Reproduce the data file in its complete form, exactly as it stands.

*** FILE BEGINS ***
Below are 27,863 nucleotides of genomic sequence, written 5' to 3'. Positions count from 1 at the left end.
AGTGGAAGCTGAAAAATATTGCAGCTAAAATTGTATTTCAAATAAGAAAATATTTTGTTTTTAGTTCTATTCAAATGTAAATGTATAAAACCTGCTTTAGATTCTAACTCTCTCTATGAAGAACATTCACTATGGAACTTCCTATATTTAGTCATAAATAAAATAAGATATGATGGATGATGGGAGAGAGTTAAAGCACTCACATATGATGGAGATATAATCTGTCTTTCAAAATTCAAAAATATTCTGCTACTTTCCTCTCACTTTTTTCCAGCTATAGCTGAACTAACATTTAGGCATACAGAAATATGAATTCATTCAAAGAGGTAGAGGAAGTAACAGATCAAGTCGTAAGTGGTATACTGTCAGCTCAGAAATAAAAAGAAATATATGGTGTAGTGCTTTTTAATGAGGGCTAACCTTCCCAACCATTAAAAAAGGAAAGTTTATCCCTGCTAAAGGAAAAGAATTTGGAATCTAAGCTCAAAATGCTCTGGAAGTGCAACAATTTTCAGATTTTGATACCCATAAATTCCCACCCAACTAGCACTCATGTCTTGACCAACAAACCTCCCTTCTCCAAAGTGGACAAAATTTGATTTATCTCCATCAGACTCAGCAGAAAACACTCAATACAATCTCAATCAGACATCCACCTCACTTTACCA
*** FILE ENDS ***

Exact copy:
Below are 27,863 nucleotides of genomic sequence, written 5' to 3'. Positions count from 1 at the left end.
AGTGGAAGCTGAAAAATATTGCAGCTAAAATTGTATTTCAAATAAGAAAATATTTTGTTTTTAGTTCTATTCAAATGTAAATGTATAAAACCTGCTTTAGATTCTAACTCTCTCTATGAAGAACATTCACTATGGAACTTCCTATATTTAGTCATAAATAAAATAAGATATGATGGATGATGGGAGAGAGTTAAAGCACTCACATATGATGGAGATATAATCTGTCTTTCAAAATTCAAAAATATTCTGCTACTTTCCTCTCACTTTTTTCCAGCTATAGCTGAACTAACATTTAGGCATACAGAAATATGAATTCATTCAAAGAGGTAGAGGAAGTAACAGATCAAGTCGTAAGTGGTATACTGTCAGCTCAGAAATAAAAAGAAATATATGGTGTAGTGCTTTTTAATGAGGGCTAACCTTCCCAACCATTAAAAAAGGAAAGTTTATCCCTGCTAAAGGAAAAGAATTTGGAATCTAAGCTCAAAATGCTCTGGAAGTGCAACAATTTTCAGATTTTGATACCCATAAATTCCCACCCAACTAGCACTCATGTCTTGACCAACAAACCTCCCTTCTCCAAAGTGGACAAAATTTGATTTATCTCCATCAGACTCAGCAGAAAACACTCAATACAATCTCAATCAGACATCCACCTCACTTTACCA